Amid the headline-dominating achievements at the 2017 Grammy Awards of Adele, David Bowie, Chance The Rapper and others, some may have missed that one of the top jazz guitarists of the age won an award with the inspiration of Hank Williams.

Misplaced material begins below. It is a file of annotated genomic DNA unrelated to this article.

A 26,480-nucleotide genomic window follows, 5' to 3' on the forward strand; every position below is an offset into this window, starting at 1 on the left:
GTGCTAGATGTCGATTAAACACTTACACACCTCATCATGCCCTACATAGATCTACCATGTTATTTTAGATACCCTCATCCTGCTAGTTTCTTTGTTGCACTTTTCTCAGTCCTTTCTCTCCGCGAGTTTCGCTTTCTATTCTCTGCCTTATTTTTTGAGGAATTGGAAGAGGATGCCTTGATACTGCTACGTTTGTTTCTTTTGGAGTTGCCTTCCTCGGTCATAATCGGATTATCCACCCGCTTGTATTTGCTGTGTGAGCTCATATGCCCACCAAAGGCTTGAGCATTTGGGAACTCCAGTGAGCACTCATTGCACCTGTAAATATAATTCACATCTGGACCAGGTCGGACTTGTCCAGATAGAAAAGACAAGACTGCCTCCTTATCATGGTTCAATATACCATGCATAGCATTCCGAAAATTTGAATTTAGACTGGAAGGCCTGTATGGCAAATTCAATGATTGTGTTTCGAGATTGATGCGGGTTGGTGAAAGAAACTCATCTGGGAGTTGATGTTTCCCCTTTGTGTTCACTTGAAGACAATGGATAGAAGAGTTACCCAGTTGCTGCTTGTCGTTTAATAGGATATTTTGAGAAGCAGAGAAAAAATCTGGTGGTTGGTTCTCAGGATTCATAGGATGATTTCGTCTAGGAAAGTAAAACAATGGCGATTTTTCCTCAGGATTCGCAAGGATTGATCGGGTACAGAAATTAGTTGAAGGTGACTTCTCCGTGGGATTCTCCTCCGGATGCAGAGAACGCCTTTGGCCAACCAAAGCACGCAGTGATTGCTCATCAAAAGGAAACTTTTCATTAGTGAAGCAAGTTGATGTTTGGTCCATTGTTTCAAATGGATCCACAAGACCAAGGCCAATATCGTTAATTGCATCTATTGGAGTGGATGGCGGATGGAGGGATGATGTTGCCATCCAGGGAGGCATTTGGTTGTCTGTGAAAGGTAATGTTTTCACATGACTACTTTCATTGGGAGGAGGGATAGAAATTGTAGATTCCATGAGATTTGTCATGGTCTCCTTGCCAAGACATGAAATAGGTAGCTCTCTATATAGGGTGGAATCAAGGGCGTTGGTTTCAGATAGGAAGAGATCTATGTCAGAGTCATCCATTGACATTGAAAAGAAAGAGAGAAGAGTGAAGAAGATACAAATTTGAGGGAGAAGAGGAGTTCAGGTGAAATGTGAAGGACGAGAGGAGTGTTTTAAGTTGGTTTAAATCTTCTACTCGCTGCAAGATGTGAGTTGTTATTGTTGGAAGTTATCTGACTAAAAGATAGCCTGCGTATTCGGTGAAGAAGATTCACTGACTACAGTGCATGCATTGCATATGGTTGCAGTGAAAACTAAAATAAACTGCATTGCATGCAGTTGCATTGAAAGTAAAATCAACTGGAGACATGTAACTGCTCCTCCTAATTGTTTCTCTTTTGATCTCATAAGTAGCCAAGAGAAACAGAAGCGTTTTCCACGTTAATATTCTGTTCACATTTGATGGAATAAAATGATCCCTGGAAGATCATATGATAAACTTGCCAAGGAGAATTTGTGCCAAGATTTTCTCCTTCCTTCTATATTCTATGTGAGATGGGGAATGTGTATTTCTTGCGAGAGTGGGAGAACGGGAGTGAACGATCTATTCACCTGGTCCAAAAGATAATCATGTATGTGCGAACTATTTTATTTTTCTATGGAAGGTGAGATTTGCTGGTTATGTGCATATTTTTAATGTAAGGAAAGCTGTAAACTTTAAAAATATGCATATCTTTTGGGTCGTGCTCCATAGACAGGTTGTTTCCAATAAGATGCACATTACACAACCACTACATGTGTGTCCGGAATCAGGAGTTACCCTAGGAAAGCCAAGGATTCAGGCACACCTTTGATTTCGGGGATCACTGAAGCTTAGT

The country trailblazer’s much-covered 1949 standard ‘I’m So Lonesome I Could Cry’ was reinterpreted anew by John Scofield on his current, much-acclaimed album for Impulse!, Country For Old Men. The wittily-titled set features the guitar virtuoso’s readings of many classic country hits, also including ‘Faded Love,’ ‘Mama Tried’ and ‘Jolene.’ Not only did the collection win Best Jazz Instrumental Album at the Grammy Awards — Scofield’s second consecutive win in that division, following 2016’s Past Present — but ‘I’m So Lonesome I Could Cry’ was named Best Improvised Jazz Solo. Thus, in a prolific recording career dating back to the late 1970s, that gives Scofield, now 65 and previously unrecognised by the Recording Academy’s premier award ceremony, three Grammys in two years. Williams’ original of the sorrowful country ballad was officially a b-side, of his late 1949 hit ‘My Bucket’s Got A Hole In It.’ The song later made the country chart in 1970s versions by Linda Plowman, Charlie McCoy and Terry Bradshaw, and in 1982 by Jerry Lee Lewis. Bradshaw’s version, a country top 20 hit, made the lower rungs of the Hot 100, where B.J. Thomas scored the major success with it, reaching No. 8 in 1966. ‘Lonesome’ has also been recorded by Johnny Cash, Little Richard, Roy Orbison, Al Green and countless others, and was a live favourite of Elvis Presley’s, forming part of his celebrated Aloha From Hawaii Via Satellite TV special of 1973. Its 2017 success underlines that the spirit of Hank Williams is alive and well.